Tamil Interviews

CS Amudhan Interview: ‘I Don’t Dream Of Directing Big Stars And Moving To The Next Level’


Director CS Amudhan’s life, in hindsight, was a preparation for what he would become. He was a keen observer, and irreverent from as early as he can remember. His first published piece in the newspaper, the Letters To The Editor column of The Hindu, left his parents bittersweet. He was in Class 7, a student of Loyala Matriculation, Kodambakkam, where his mother was the vice-principal. He’d gone to the local medical shop where he saw a pack of Nirodh condoms. At the rear of the pack, was the line ‘Exclusively For The Government Of India’. “I wrote asking what did they mean by it,” laughs Amudhan, adding: “My first instinct has always been to do anything that will create an impact, shock people, but creatively.”


The year was 2001, and a new anthem was in the making in Tamil Nadu. Advertising professional CS Amudhan had taken along a singer-friend to acquaintance Harris Jayaraj’s studio, where he was asked to suggest someone to write English rap for a ready tune. Amudhan offered to try, and in 20 minutes, he completed the song with the line, “This guy’s on some fire, object of desire,” to be shot on an actor who had the State in a sway since 1999’s Alaipaayudhe. ‘Maddy, Maddy’ from Gautam Vasudev Menon’s Minnale effectively ensured that no one was going to forget Madhavan, on whom it was filmed, in a hurry.

Amudhan would carve a place for himself years later, in 2010, with the release of Tamizh Padam, a full-length spoof that took every popular trope in Tamizh cinema, turned it on its head, and made you even forget the original! With the release of its sequel set for July, the team is waiting to see how the world will react to the spoof at a time when the internet is bursting with memes and the world is a far different place than 2010.

Edited excerpts from an interview with Amudhan.

How difficult is it to make a spoof?

A lot of hard work. The team has a great bond and we can do this in our sleep, but we are having a great time as we shoot. That spills over on screen too. Also, we don’t treat this as a comedy film or a B-grade film. A lot of thought goes into crafting the frames, writing well, and good production values. I’m very careful, we should not be seen as frivolous. This is a serious attempt which, thanks to the content, continues to look fresh and contemporary.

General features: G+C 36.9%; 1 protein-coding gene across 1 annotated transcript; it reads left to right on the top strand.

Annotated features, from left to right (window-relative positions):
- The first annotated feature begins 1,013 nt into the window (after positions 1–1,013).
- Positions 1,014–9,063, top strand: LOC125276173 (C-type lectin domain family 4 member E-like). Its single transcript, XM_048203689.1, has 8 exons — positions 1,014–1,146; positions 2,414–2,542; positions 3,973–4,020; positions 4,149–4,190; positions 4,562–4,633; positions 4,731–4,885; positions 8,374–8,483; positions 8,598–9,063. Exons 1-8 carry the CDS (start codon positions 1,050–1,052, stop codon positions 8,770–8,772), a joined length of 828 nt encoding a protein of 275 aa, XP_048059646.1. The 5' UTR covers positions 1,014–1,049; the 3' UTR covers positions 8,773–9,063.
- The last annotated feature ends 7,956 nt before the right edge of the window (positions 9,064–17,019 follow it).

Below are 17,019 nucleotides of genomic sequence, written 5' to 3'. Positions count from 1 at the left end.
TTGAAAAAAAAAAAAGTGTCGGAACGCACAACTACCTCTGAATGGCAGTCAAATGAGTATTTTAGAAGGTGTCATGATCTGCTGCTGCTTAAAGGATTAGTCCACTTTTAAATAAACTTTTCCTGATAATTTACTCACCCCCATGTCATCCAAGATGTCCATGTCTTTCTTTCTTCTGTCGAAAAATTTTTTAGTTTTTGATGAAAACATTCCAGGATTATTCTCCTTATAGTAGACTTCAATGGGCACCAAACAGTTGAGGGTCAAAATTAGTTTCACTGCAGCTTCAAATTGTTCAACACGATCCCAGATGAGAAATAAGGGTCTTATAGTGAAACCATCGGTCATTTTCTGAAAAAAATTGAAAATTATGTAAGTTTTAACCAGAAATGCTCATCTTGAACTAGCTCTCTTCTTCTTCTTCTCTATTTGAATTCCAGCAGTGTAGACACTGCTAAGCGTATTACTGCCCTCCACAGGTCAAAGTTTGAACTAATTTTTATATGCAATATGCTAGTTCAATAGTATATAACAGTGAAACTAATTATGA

Do you ever rein yourself in when writing? Is there a thing called too much irreverence?

That does happen, occasionally. Not a lot, though, because the producers are friends of mine, and there’s no generational or cultural gap. We are thematically of the same mindset. Sashikanth (the producer) knows me and that’s the very reason he asked me, and we are doing the film.

‘Mirchi’ Shiva and yours look like a partnership made in a happy place. What’s your relationship like?

The reason why Shiva is such a great fit for this film is because you can never really get angry with him. His humour is very different from mine; it’s all about timing and being goofy. I think we complement each other well. He mouths my lines with his ‘baby face’ (yes, go ahead and write that; I don’t think he will object), and so, I get away with many lines that might otherwise seem offensive.

Did you ever expect to make a sequel on the same lines?

Yes, I knew that Tamizh Padam had the scope to be a franchise. But, I was very reluctant to do a spoof again. Those were all the scripts I was getting. I preferred to wait. Luckily, I do not earn my livelihood from cinema; I could afford to say no. And since my Rendaavadhu Padam is still in the cans, this happens to be my second release.

Writing a spoof is a fine art. How do you strike a balance between getting inspired by a movie and making fun of it?

The idea is to get inspired by the original but not sully its image. I don’t think we have the right to make fun of Thalapathy or Nayagan, simply because we have not reached that level of finesse. I merely work with the so-called ‘top of the mind recall’ scenes, so I don’t have to explain what’s going on. I can have a shot of someone in a veshti walking into a hospital and asking “Ramana Enge” to show it’s Thalapathy. It’s that iconic. Some material does not age well, which is why the classics end up giving life to spoofs.

With spoofs, is it not difficult to sustain interest after a certain point? 

Writing wise, with TP, there was feedback that the village portions were not as engaging. But, I really wanted to do that. The guy in the village describes it as a place that has fallen to ruin after being a thriving space where filmmakers such as Bharathirajaa, Gangai Amaren and Kasthuriraja shot their movies... It was a throwback to the golden age of rural cinema.

In this film, which I think will be about 220 minutes, I’ve worked hard to make it an immersive theatrical experience. We should give you a bonus for paying money and coming to watch it in a theatre. There won’t be a set of gags strung together. It’s bigger than a ‘joke’ film.

Can you go back in time to the instant when you thought TP was movie material?

We were in a bad place financially when I thought of the idea. My ad agency had to shut shop in Dubai and Chennai, following the market crash there, and I decided to do a spoof for television. But, Lollusabha was doing well, and I dropped that idea. My then business partner Jayaraj thought a full-length spoof feature might work.